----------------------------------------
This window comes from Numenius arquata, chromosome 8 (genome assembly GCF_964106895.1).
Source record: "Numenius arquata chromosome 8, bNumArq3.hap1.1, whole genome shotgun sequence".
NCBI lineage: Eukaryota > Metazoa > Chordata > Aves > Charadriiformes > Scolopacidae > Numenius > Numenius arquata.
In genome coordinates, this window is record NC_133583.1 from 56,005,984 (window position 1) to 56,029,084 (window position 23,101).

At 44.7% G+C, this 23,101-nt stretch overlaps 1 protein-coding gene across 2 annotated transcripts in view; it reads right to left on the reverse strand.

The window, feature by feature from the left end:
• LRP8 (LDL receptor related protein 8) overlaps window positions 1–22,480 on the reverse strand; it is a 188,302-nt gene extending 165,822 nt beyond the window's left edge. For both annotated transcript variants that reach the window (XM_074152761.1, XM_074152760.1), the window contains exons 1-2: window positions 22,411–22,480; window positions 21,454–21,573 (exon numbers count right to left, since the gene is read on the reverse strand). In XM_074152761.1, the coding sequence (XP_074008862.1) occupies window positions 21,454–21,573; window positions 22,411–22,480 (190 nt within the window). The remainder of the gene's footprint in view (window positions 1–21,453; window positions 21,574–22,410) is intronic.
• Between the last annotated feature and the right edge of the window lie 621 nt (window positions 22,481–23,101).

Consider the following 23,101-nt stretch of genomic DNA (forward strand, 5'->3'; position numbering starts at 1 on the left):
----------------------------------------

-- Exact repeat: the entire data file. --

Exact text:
This window comes from Numenius arquata, chromosome 8 (genome assembly GCF_964106895.1).
Source record: "Numenius arquata chromosome 8, bNumArq3.hap1.1, whole genome shotgun sequence".
NCBI lineage: Eukaryota > Metazoa > Chordata > Aves > Charadriiformes > Scolopacidae > Numenius > Numenius arquata.
In genome coordinates, this window is record NC_133583.1 from 56,005,984 (window position 1) to 56,029,084 (window position 23,101).

At 44.7% G+C, this 23,101-nt stretch overlaps 1 protein-coding gene across 2 annotated transcripts in view; it reads right to left on the reverse strand.

The window, feature by feature from the left end:
• LRP8 (LDL receptor related protein 8) overlaps window positions 1–22,480 on the reverse strand; it is a 188,302-nt gene extending 165,822 nt beyond the window's left edge. For both annotated transcript variants that reach the window (XM_074152761.1, XM_074152760.1), the window contains exons 1-2: window positions 22,411–22,480; window positions 21,454–21,573 (exon numbers count right to left, since the gene is read on the reverse strand). In XM_074152761.1, the coding sequence (XP_074008862.1) occupies window positions 21,454–21,573; window positions 22,411–22,480 (190 nt within the window). The remainder of the gene's footprint in view (window positions 1–21,453; window positions 21,574–22,410) is intronic.
• Between the last annotated feature and the right edge of the window lie 621 nt (window positions 22,481–23,101).

Consider the following 23,101-nt stretch of genomic DNA (forward strand, 5'->3'; position numbering starts at 1 on the left):